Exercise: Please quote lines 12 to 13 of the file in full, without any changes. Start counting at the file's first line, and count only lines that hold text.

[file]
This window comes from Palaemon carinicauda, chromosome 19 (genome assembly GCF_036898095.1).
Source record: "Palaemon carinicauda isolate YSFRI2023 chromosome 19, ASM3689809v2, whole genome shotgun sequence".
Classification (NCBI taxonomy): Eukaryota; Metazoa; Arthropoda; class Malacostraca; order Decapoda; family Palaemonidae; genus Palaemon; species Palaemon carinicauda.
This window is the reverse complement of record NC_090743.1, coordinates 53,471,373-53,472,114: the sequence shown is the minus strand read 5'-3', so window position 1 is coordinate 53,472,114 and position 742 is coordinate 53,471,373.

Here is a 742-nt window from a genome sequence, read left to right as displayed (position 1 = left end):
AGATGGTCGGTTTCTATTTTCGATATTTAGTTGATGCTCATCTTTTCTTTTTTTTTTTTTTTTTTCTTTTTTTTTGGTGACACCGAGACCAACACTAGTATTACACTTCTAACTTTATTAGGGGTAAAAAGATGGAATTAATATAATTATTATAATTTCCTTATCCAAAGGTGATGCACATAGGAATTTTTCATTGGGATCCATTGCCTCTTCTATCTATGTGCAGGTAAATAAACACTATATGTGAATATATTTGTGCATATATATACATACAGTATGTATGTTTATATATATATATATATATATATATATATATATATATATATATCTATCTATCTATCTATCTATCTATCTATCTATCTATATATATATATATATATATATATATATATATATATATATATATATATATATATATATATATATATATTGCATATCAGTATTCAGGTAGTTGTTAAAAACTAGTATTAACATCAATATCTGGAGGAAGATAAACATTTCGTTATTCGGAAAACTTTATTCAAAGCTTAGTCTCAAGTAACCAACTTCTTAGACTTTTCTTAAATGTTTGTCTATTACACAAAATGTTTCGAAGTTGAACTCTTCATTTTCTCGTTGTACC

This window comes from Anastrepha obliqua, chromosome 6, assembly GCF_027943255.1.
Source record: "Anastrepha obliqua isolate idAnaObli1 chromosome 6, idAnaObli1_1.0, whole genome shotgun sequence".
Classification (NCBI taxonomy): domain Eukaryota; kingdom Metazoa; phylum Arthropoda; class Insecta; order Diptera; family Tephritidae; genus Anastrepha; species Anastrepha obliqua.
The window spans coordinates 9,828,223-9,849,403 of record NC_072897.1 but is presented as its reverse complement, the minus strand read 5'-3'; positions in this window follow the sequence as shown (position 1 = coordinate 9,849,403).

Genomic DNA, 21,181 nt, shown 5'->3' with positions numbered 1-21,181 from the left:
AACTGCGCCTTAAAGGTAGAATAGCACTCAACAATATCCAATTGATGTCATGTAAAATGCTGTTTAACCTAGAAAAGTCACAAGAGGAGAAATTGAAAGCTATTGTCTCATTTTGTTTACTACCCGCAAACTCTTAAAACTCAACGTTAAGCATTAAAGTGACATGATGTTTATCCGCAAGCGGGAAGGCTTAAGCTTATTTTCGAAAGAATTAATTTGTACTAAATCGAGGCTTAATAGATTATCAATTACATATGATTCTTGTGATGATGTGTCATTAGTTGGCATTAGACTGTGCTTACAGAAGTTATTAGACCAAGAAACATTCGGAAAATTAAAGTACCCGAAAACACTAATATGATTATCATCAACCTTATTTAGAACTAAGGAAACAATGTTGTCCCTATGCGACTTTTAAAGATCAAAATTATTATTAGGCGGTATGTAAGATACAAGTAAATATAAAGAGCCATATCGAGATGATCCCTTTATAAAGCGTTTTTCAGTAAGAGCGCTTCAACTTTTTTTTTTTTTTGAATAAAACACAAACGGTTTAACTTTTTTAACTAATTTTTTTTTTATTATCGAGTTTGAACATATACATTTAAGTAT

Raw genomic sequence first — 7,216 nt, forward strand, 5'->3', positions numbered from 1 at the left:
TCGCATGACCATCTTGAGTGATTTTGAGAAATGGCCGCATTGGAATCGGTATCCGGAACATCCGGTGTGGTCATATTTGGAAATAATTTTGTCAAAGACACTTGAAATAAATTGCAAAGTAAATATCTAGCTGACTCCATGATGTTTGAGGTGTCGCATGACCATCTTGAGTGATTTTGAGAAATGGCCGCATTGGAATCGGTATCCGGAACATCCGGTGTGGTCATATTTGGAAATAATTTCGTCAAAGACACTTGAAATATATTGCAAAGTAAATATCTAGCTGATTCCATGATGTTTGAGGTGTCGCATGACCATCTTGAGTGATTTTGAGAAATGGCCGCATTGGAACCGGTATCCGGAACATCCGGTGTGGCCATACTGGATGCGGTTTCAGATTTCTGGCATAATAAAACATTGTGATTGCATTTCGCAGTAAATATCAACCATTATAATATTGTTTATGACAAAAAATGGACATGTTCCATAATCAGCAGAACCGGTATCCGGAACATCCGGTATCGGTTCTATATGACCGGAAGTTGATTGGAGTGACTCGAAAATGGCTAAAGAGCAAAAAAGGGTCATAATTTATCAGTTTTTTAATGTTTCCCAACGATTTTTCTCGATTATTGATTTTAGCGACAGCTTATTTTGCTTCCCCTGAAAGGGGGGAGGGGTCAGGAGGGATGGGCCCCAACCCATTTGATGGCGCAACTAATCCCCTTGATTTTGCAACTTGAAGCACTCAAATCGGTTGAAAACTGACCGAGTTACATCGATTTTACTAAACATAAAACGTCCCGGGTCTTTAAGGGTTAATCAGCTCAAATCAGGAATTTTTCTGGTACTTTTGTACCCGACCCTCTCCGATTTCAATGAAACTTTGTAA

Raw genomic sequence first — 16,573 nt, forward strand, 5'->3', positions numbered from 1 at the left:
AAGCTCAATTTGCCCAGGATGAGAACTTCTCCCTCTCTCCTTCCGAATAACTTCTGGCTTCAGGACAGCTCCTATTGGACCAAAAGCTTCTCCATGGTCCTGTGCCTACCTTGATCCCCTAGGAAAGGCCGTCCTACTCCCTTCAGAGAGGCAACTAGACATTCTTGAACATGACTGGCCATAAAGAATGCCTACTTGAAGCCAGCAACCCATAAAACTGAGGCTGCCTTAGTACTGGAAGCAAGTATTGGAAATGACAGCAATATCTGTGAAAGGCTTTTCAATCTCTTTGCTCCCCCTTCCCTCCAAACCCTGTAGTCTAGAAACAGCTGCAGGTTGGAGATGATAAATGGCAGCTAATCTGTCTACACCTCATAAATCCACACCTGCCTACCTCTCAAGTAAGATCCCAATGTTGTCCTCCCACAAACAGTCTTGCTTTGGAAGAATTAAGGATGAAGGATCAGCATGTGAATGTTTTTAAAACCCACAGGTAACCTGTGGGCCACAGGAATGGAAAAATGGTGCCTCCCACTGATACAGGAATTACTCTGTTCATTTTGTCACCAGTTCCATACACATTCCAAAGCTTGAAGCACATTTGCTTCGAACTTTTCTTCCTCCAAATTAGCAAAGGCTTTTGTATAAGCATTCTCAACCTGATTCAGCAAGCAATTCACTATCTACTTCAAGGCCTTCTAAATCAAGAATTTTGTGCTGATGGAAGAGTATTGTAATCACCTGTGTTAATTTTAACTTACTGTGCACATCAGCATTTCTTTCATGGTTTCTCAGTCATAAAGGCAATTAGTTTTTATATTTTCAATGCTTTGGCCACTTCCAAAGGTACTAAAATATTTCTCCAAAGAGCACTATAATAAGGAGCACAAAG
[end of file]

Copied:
AACTGCGCCTTAAAGGTAGAATAGCACTCAACAATATCCAATTGATGTCATGTAAAATGCTGTTTAACCTAGAAAAGTCACAAGAGGAGAAATTGAAAGCTATTGTCTCATTTTGTTTACTACCCGCAAACTCTTAAAACTCAACGTTAAGCATTAAAGTGACATGATGTTTATCCGCAAGCGGGAAGGCTTAAGCTTATTTTCGAAAGAATTAATTTGTACTAAATCGAGGCTTAATAGATTATCAATTACATATGATTCTTGTGATGATGTGTCATTAGTTGGCATTAGACTGTGCTTACAGAAGTTATTAGACCAAGAAACATTCGGAAAATTAAAGTACCCGAAAACACTAATATGATTATCATCAACCTTATTTAGAACTAAGGAAACAATGTTGTCCCTATGCGACTTTTAAAGATCAAAATTATTATTAGGCGGTATGTAAGATACAAGTAAATATAAAGAGCCATATCGAGATGATCCCTTTATAAAGCGTTTTTCAGTAAGAGCGCTTCAACTTTTTTTTTTTTTTGAATAAAACACAAACGGTTTAACTTTTTTAACTAATTTTTTTTTTATTATCGAGTTTGAACATATACATTTAAGTAT

Raw genomic sequence first — 7,216 nt, forward strand, 5'->3', positions numbered from 1 at the left: